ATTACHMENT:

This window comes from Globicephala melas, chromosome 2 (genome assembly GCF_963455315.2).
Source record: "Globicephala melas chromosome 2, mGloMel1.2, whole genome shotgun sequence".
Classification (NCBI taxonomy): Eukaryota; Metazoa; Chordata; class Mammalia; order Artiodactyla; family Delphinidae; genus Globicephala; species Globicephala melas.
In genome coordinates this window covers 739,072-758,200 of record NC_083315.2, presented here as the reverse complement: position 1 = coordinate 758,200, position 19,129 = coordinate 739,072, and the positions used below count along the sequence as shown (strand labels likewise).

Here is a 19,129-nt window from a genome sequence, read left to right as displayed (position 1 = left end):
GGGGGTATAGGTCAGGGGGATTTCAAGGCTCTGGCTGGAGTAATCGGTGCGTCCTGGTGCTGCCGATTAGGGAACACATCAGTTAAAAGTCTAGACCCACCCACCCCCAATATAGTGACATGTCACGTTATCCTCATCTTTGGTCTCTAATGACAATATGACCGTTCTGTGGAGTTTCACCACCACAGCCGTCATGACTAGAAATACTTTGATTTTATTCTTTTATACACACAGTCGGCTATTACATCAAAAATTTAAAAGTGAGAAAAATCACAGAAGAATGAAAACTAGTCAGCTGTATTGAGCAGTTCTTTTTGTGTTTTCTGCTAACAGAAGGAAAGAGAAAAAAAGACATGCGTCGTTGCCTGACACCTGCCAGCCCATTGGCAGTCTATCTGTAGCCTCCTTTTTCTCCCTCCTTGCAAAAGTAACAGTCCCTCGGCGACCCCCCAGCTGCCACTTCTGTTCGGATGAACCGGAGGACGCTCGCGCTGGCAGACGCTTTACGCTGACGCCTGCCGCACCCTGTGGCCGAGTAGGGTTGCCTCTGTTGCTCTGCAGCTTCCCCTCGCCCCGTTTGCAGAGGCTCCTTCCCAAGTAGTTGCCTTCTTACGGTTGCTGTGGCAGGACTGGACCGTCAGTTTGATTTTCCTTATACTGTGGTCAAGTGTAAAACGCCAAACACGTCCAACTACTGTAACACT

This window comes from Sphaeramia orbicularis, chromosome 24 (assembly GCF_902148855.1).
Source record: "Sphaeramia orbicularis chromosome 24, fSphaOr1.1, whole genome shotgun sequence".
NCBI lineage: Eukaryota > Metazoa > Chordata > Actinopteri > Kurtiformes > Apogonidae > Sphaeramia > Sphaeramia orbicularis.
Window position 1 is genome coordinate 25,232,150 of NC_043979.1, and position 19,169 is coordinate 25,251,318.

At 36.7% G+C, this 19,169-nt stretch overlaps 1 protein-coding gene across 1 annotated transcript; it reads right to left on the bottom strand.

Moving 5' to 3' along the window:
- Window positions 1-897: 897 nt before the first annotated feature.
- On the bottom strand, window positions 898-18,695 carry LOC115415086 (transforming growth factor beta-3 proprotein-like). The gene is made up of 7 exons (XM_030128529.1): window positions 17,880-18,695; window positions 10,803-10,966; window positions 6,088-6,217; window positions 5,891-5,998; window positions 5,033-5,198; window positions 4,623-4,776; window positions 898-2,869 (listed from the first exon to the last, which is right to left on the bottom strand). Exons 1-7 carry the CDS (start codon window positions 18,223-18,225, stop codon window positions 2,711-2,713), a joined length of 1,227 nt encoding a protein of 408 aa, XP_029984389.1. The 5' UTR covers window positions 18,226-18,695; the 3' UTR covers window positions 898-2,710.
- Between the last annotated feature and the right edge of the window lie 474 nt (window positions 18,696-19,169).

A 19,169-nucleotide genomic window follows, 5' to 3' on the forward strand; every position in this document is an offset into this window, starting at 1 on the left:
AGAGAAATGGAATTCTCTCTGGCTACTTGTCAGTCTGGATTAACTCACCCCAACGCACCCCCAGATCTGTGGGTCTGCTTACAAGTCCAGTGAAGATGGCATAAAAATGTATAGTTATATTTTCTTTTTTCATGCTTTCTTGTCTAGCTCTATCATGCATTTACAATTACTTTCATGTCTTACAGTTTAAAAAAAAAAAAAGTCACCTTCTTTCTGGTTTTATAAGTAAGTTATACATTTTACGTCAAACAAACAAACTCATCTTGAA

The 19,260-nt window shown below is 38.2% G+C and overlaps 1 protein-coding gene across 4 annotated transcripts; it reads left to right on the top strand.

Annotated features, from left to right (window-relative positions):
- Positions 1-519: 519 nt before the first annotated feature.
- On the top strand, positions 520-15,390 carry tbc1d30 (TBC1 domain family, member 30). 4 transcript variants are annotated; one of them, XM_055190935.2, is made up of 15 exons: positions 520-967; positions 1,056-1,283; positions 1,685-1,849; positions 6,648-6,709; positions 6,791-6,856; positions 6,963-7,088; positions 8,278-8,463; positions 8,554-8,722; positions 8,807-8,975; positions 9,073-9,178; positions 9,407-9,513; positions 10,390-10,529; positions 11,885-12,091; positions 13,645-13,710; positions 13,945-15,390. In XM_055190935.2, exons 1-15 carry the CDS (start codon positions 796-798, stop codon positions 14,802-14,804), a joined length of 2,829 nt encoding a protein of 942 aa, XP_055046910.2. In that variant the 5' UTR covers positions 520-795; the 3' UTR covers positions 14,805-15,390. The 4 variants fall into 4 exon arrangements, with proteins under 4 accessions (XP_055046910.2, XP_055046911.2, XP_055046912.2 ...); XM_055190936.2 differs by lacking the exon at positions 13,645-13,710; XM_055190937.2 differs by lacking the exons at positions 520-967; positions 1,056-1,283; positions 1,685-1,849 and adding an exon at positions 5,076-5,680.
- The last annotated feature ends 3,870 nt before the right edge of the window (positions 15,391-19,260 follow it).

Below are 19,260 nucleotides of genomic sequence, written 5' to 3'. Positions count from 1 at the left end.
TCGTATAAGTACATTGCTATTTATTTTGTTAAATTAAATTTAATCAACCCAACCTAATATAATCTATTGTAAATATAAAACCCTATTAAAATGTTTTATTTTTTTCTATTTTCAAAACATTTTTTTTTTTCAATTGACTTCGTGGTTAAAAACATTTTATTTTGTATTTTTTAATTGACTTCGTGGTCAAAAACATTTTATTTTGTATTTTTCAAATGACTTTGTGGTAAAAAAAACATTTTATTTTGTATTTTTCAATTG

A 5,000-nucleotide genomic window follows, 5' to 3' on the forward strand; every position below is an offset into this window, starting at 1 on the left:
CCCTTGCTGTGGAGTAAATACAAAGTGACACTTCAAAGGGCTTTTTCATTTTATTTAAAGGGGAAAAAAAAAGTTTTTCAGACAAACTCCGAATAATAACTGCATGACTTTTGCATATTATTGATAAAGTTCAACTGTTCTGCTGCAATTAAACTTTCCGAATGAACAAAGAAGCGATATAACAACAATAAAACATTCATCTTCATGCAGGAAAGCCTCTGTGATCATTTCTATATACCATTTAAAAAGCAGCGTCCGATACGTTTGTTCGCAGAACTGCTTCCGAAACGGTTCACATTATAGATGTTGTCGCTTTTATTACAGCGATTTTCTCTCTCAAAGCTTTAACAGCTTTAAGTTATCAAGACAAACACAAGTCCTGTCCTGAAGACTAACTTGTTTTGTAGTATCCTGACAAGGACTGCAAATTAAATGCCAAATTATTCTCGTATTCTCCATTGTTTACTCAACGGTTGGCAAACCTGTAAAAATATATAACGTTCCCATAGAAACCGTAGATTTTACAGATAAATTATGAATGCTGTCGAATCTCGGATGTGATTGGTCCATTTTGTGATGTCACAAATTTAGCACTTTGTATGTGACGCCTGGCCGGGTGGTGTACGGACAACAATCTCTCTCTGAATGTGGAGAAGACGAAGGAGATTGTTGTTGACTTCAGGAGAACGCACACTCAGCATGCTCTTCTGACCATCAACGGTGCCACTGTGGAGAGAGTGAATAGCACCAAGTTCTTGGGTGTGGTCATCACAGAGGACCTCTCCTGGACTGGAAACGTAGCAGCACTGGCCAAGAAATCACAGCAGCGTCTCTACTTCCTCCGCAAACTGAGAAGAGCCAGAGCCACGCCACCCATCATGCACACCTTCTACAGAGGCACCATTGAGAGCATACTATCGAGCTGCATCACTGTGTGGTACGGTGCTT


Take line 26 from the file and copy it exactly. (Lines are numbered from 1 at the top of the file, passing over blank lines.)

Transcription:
CCCTTGCTGTGGAGTAAATACAAAGTGACACTTCAAAGGGCTTTTTCATTTTATTTAAAGGGGAAAAAAAAAGTTTTTCAGACAAACTCCGAATAATAACTGCATGACTTTTGCATATTATTGATAAAGTTCAACTGTTCTGCTGCAATTAAACTTTCCGAATGAACAAAGAAGCGATATAACAACAATAAAACATTCATCTTCATGCAGGAAAGCCTCTGTGATCATTTCTATATACCATTTAAAAAGCAGCGTCCGATACGTTTGTTCGCAGAACTGCTTCCGAAACGGTTCACATTATAGATGTTGTCGCTTTTATTACAGCGATTTTCTCTCTCAAAGCTTTAACAGCTTTAAGTTATCAAGACAAACACAAGTCCTGTCCTGAAGACTAACTTGTTTTGTAGTATCCTGACAAGGACTGCAAATTAAATGCCAAATTATTCTCGTATTCTCCATTGTTTACTCAACGGTTGGCAAACCTGTAAAAATATATAACGTTCCCATAGAAACCGTAGATTTTACAGATAAATTATGAATGCTGTCGAATCTCGGATGTGATTGGTCCATTTTGTGATGTCACAAATTTAGCACTTTGTATGTGACGCCTGGCCGGGTGGTGTACGGACAACAATCTCTCTCTGAATGTGGAGAAGACGAAGGAGATTGTTGTTGACTTCAGGAGAACGCACACTCAGCATGCTCTTCTGACCATCAACGGTGCCACTGTGGAGAGAGTGAATAGCACCAAGTTCTTGGGTGTGGTCATCACAGAGGACCTCTCCTGGACTGGAAACGTAGCAGCACTGGCCAAGAAATCACAGCAGCGTCTCTACTTCCTCCGCAAACTGAGAAGAGCCAGAGCCACGCCACCCATCATGCACACCTTCTACAGAGGCACCATTGAGAGCATACTATCGAGCTGCATCACTGTGTGGTACGGTGCTT